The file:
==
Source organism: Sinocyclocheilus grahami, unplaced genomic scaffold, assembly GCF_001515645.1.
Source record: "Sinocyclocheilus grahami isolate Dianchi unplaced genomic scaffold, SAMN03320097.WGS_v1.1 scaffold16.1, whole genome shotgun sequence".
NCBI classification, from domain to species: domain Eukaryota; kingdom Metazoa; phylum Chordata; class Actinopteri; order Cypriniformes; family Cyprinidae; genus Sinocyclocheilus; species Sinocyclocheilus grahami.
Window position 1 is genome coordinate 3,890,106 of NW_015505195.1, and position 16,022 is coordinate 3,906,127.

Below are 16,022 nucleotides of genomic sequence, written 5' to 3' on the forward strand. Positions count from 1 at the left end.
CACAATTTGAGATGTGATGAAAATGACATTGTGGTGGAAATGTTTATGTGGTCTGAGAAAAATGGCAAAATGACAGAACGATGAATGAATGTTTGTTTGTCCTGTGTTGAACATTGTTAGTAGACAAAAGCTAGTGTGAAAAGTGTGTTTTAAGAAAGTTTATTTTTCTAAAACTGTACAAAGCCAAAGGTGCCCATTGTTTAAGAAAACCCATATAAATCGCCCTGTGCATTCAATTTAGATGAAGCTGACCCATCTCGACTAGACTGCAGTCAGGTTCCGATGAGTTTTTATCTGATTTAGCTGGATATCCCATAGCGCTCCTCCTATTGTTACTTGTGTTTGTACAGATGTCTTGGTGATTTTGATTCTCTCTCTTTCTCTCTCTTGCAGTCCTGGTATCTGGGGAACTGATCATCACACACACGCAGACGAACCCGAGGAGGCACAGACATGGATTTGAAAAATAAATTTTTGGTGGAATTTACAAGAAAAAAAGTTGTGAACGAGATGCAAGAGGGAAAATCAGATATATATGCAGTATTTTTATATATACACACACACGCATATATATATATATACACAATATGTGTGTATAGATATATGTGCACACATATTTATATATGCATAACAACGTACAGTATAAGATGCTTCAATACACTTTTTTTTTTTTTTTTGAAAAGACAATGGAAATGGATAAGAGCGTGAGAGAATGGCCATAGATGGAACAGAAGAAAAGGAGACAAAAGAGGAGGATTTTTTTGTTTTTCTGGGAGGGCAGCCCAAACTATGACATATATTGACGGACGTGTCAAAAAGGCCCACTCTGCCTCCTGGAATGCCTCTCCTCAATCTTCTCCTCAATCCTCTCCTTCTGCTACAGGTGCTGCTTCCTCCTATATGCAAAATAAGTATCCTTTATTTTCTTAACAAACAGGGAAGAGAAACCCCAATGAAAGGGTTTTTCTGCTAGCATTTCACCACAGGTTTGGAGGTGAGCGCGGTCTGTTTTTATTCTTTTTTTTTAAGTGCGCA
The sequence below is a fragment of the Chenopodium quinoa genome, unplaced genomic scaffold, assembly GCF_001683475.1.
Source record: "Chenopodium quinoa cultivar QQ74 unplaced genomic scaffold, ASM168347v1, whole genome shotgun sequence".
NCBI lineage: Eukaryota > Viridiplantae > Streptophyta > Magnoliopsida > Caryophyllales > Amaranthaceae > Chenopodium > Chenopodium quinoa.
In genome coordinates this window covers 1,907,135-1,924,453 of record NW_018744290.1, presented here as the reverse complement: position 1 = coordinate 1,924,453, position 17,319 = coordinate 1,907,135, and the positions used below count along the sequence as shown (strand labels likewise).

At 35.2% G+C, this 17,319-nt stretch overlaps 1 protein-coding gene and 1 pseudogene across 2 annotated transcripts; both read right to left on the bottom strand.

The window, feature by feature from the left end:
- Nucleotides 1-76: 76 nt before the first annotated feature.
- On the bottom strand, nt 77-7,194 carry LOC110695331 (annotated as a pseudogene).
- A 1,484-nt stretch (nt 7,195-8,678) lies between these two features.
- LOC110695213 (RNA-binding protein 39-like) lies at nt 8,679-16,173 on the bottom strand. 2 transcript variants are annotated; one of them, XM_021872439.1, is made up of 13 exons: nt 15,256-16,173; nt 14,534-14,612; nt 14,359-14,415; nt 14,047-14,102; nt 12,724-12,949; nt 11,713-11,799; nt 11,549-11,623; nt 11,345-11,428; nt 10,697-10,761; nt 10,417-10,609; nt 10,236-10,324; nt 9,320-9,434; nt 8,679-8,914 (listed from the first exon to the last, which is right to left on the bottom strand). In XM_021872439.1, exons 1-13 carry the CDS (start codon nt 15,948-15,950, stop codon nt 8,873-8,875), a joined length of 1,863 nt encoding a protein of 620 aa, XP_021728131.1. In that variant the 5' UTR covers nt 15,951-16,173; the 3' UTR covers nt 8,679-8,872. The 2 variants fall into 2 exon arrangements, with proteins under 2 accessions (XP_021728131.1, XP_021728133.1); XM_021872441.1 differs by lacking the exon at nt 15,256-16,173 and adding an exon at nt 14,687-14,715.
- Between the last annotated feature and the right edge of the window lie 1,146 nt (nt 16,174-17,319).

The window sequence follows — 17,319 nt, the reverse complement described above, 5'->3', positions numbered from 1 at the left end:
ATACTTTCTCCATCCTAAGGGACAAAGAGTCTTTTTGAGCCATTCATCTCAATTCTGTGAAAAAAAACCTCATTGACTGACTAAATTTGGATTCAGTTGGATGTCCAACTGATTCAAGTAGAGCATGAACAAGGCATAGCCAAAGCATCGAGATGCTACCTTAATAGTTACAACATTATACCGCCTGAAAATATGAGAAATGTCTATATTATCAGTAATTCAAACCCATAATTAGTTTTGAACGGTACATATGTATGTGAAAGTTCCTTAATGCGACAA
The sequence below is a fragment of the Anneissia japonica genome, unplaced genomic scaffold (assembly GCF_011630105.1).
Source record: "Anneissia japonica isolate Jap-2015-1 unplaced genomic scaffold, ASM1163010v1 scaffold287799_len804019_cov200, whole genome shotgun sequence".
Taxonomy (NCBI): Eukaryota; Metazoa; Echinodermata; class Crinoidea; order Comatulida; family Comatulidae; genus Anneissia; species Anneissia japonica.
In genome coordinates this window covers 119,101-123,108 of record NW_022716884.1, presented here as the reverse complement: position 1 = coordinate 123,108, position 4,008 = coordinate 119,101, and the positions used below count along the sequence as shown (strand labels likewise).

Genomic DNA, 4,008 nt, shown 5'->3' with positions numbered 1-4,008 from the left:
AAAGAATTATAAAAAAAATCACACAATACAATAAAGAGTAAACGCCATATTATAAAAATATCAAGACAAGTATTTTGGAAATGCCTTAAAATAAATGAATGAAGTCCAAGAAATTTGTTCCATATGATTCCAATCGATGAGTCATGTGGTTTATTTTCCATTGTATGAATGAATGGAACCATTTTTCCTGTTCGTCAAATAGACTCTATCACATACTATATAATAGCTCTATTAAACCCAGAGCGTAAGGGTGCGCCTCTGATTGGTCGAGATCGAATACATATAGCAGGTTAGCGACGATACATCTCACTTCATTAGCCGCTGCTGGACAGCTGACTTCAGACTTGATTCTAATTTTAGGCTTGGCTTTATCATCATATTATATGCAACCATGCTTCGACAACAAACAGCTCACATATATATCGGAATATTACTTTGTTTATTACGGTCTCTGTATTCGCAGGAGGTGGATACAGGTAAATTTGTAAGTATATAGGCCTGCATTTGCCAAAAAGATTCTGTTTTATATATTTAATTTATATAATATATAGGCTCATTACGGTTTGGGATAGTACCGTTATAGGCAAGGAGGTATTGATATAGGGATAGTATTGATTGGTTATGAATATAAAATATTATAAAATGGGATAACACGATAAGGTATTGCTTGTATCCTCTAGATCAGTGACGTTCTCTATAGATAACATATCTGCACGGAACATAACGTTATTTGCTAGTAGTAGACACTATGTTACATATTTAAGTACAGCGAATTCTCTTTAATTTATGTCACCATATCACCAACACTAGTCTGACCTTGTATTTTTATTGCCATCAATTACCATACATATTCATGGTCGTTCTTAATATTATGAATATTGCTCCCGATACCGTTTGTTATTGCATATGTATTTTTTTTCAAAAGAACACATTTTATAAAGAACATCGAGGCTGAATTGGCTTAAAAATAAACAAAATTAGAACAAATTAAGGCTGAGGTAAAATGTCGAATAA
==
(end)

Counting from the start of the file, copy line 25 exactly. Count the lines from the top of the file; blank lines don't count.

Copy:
AAAGAATTATAAAAAAAATCACACAATACAATAAAGAGTAAACGCCATATTATAAAAATATCAAGACAAGTATTTTGGAAATGCCTTAAAATAAATGAATGAAGTCCAAGAAATTTGTTCCATATGATTCCAATCGATGAGTCATGTGGTTTATTTTCCATTGTATGAATGAATGGAACCATTTTTCCTGTTCGTCAAATAGACTCTATCACATACTATATAATAGCTCTATTAAACCCAGAGCGTAAGGGTGCGCCTCTGATTGGTCGAGATCGAATACATATAGCAGGTTAGCGACGATACATCTCACTTCATTAGCCGCTGCTGGACAGCTGACTTCAGACTTGATTCTAATTTTAGGCTTGGCTTTATCATCATATTATATGCAACCATGCTTCGACAACAAACAGCTCACATATATATCGGAATATTACTTTGTTTATTACGGTCTCTGTATTCGCAGGAGGTGGATACAGGTAAATTTGTAAGTATATAGGCCTGCATTTGCCAAAAAGATTCTGTTTTATATATTTAATTTATATAATATATAGGCTCATTACGGTTTGGGATAGTACCGTTATAGGCAAGGAGGTATTGATATAGGGATAGTATTGATTGGTTATGAATATAAAATATTATAAAATGGGATAACACGATAAGGTATTGCTTGTATCCTCTAGATCAGTGACGTTCTCTATAGATAACATATCTGCACGGAACATAACGTTATTTGCTAGTAGTAGACACTATGTTACATATTTAAGTACAGCGAATTCTCTTTAATTTATGTCACCATATCACCAACACTAGTCTGACCTTGTATTTTTATTGCCATCAATTACCATACATATTCATGGTCGTTCTTAATATTATGAATATTGCTCCCGATACCGTTTGTTATTGCATATGTATTTTTTTTCAAAAGAACACATTTTATAAAGAACATCGAGGCTGAATTGGCTTAAAAATAAACAAAATTAGAACAAATTAAGGCTGAGGTAAAATGTCGAATAA